Strong pacing and tension are critical in a fictional story, but they’re some of the hardest elements to understand and master. That’s because there isn’t one right way to pace a story, nor is there one definable factor that creates tension. C. S. Lakin is a writing coach, workshop instructor, award-winning author of over 30 books, and blogger at Live Write Thrive. Her Writer’s Toolbox series of books teach the craft of fiction, and her online video courses at Writing for Life Workshops have helped more than a thousand writers. She also works as a book copyeditor and does more than 200 critiques a year for writers, agents, and publishers in six continents. I’ve been reading her advice for a few years now and she is awesome. If you want more advice from her, follow her on Twitter at @LiveWriteThrive and on Facebook at @C.S.Lakin.Author. Live Write Thrive is a writing advice site by novelist, editor and writing coach C. S. Lakin, author of eight-book The Writer’s Toolbox Series. Follow her on Twitter @LiveWriteThrive. Also check out her other site, The Self Publisher.

Other writing advice this week:

The business side of writing

Boutique Books: The Fall Of The Mega-Author Titans by Kristen Lamb

Boutique businesses are on the rise in the digital age. Essentially, small is now big. Instead of people relying solely on a handful of major brands, the marketplace has shifted from the macro to the micro. That includes the book business. Mystery author Kristen Lamb is also the author of the social media guide book, Rise of the Machines: Human Authors in a Digital World as well as We Are Not Alone: The Writer’s Guide to Social Media and Are You There, Blog? It’s Me, Writer. Follow her on Twitter at @KristenLambTX or on Facebook at @authorkristenlamb. If you want more advice like this, follow the Kristen Lamb blog via its RSS feed (direct Feedly link).

How To Market Your Book: 9 Tips You Need To Know For Your First Book by Penny Sansevieri

Experts often say that book marketing gets easier the longer you do it – and this isn’t necessarily an untrue statement. But what if you’re just starting out? Penny Sansevieri is the CEO and founder of Author Marketing Experts, an adjunct professor at NYU, and a best-selling author and internationally recognized book marketing and media relations expert. Follow her on Twitter at @Bookgal and on Facebook at @therealbookgal. Her book, How to Sell Books by the Truckload on Amazon, has just been updated for 2021 and is in Kindle Unlimited. Author Marketing Experts is a book promotion company. For more advice like this subscribe to their RSS feed (direct Feedly signup link).

Other business advice this week:


Crowdfunding, Target Reader, And Book Bans by Bryan Cohen and H. Claire Taylor

Unusual ways to make crowdfunding work for you, how bad marketing can be worse than no marketing, what makes a good book fail, and more. Bryan Cohen is an experienced copywriter, bestselling author, and the founder of Best Page Forward and Amazon Ad School. You can find out more about Bryan at H. Claire Taylor is a humor author and fiction strategist, as well as the owner of FFS Media. The Sell More Books Show is a weekly podcast focusing on helping new and experienced authors stay up-to-date with the latest self-publishing and indie news, tools and book selling and marketing strategies.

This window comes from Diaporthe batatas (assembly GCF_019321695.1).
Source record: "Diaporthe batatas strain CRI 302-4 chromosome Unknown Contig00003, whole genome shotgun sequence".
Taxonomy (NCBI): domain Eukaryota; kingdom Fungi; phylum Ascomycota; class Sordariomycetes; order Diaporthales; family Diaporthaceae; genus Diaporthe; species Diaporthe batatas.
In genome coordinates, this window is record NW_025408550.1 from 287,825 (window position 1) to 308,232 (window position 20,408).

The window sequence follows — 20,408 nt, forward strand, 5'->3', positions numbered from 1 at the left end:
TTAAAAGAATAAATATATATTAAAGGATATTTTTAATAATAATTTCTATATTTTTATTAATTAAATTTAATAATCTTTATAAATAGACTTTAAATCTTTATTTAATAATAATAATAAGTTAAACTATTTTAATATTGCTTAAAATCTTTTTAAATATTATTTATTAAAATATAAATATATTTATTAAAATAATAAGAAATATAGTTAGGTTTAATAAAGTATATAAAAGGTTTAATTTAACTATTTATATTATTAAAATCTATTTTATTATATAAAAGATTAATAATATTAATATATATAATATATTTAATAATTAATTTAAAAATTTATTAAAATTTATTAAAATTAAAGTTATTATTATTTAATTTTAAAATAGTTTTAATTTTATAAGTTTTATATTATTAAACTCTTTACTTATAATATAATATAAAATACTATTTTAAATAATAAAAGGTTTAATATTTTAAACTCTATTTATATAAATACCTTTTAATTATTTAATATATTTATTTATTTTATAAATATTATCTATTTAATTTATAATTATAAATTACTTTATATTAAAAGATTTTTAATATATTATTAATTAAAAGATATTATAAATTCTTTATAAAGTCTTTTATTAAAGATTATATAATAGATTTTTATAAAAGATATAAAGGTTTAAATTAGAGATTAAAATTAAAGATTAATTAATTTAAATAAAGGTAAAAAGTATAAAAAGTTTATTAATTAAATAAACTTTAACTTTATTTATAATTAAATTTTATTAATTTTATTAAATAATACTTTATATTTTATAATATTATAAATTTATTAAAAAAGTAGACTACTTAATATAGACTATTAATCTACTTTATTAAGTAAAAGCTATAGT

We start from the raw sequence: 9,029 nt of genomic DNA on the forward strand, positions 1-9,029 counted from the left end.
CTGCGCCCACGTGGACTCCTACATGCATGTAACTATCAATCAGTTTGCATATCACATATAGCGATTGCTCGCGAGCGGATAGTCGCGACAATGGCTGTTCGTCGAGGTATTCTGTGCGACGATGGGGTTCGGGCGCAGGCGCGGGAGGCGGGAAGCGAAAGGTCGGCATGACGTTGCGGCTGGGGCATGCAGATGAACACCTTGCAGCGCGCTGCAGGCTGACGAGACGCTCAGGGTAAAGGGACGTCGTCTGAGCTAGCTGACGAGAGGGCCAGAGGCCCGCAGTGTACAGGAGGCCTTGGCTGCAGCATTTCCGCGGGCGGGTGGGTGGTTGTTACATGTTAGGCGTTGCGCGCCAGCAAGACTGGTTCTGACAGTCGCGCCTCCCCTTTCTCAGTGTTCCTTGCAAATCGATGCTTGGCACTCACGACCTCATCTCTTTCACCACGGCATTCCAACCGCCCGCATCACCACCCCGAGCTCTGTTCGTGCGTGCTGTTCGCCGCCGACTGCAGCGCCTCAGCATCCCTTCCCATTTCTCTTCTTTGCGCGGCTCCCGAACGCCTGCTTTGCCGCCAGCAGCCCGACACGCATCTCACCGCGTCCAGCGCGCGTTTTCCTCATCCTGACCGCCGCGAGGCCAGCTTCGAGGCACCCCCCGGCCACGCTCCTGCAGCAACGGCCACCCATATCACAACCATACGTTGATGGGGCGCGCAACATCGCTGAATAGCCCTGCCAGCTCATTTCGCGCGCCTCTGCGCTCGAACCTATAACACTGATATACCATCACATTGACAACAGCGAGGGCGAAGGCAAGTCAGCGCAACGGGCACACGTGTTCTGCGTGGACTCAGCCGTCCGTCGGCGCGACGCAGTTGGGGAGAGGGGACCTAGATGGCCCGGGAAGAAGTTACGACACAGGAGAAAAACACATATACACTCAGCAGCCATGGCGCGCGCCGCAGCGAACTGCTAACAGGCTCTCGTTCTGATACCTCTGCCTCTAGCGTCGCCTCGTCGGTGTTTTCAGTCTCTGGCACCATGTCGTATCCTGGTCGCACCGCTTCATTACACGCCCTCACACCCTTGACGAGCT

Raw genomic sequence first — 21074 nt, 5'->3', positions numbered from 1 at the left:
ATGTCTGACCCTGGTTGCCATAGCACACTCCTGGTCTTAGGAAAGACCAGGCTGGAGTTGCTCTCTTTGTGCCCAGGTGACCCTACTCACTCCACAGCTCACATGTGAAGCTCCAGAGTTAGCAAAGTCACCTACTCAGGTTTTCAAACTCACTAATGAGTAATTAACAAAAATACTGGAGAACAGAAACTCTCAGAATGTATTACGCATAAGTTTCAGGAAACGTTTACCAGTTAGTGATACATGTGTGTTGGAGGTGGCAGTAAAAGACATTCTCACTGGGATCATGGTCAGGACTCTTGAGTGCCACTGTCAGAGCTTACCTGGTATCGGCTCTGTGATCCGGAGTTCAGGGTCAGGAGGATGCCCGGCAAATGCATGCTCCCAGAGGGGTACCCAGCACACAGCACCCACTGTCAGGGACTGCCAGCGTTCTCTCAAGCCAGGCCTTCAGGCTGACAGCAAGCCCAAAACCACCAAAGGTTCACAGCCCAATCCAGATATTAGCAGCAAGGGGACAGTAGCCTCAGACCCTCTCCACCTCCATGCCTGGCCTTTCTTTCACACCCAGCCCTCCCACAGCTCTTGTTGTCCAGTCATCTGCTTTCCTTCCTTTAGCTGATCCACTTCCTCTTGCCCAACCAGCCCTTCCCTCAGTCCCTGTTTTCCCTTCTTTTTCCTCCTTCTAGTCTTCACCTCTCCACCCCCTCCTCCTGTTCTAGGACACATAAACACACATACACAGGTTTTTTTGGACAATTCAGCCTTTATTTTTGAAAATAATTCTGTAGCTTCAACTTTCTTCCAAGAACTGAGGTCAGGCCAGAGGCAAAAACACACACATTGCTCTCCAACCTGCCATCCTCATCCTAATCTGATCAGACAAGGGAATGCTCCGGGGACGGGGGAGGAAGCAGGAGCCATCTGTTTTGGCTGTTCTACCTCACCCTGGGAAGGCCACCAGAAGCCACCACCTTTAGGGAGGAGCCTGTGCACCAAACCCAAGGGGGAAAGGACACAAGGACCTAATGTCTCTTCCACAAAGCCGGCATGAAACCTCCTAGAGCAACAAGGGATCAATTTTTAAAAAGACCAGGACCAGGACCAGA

Other podcasts from this past week:


Lessons Learned In The Trenches Helping 1,000’s of Authors With Brett Hilker by Chandler Bolt

Brett Hilker is an author, entrepreneur, and coach at Self Publishing School who’s conducted about 2200 coaching calls. He’s seen a thing or two about the struggles and triumphs of self-publishing and shares some commonalities and insights. Chandler Bolt is an investor, advisor, the CEO of Self-Publishing School, and the author of six bestselling books including his most recent book titled Published. Self Publishing School offers online courses about self publishing, as well as a podcast, blog, and other resources. For more advice like this subscribe to their RSS feed (direct Feedly signup link), on Twitter at @Self_Pub_School and on Facebook at @Self Publishing School.

12 Writing Resources To Change Your Writing Life by Kristina Adams

All the writing techniques, hacks, tips, resources, and more that have improved our craft over the last several years. Kristina Adams is a bestselling author and writing instructor. Find out more at her website, The Writer’s Cookbook offers advice, podcast, videos, coaching, workshops, and writing courses. Follow the site via their RSS feed (direct Feedly link here).

Other videos from this past week:

Am I missing any writing advice sites? Email me at [email protected] or leave a note in the comments below.

MetaStellar editor and publisher Maria Korolov is a science fiction novelist, writing stories set in a future virtual world. And, during the day, she is an award-winning freelance technology journalist who covers artificial intelligence, cybersecurity and enterprise virtual reality. See her Amazon author page here and follow her on Twitter, Facebook, or LinkedIn, and check out her latest videos on the Maria Korolov YouTube channel. Email her at [email protected]. She is also the editor and publisher of Hypergrid Business, one of the top global sites covering virtual reality.

2 thoughts on “This week’s top writing advice from around the web for May. 29”

  1. Thanks for the shout-out! I’m glad you found helpful advice in my Pantster to Planner blog post for Florida Writers Association, and I sincerely appreciate the fact that you included it here. Lots of good stuff for writers! Thanks! Susan Koehler

Leave a Comment

Your email address will not be published. Required fields are marked *